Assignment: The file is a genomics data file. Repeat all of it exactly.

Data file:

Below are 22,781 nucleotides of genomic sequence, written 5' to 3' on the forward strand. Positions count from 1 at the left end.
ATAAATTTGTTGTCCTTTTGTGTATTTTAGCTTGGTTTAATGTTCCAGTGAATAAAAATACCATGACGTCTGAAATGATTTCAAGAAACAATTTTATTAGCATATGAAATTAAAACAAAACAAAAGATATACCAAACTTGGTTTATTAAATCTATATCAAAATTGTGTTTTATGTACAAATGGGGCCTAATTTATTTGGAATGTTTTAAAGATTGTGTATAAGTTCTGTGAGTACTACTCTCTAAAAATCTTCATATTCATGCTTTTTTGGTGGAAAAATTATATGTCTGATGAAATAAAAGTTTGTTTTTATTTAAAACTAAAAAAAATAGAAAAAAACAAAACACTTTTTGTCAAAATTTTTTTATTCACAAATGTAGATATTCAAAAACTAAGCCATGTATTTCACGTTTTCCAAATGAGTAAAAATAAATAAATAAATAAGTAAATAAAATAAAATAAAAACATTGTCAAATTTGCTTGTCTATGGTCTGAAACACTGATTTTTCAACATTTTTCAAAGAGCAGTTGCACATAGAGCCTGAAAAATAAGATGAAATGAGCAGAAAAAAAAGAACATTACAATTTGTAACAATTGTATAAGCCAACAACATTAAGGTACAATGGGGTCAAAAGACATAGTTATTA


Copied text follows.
Below are 22,781 nucleotides of genomic sequence, written 5' to 3' on the forward strand. Positions count from 1 at the left end.
ATAAATTTGTTGTCCTTTTGTGTATTTTAGCTTGGTTTAATGTTCCAGTGAATAAAAATACCATGACGTCTGAAATGATTTCAAGAAACAATTTTATTAGCATATGAAATTAAAACAAAACAAAAGATATACCAAACTTGGTTTATTAAATCTATATCAAAATTGTGTTTTATGTACAAATGGGGCCTAATTTATTTGGAATGTTTTAAAGATTGTGTATAAGTTCTGTGAGTACTACTCTCTAAAAATCTTCATATTCATGCTTTTTTGGTGGAAAAATTATATGTCTGATGAAATAAAAGTTTGTTTTTATTTAAAACTAAAAAAAATAGAAAAAAACAAAACACTTTTTGTCAAAATTTTTTTATTCACAAATGTAGATATTCAAAAACTAAGCCATGTATTTCACGTTTTCCAAATGAGTAAAAATAAATAAATAAATAAGTAAATAAAATAAAATAAAAACATTGTCAAATTTGCTTGTCTATGGTCTGAAACACTGATTTTTCAACATTTTTCAAAGAGCAGTTGCACATAGAGCCTGAAAAATAAGATGAAATGAGCAGAAAAAAAAGAACATTACAATTTGTAACAATTGTATAAGCCAACAACATTAAGGTACAATGGGGTCAAAAGACATAGTTATTA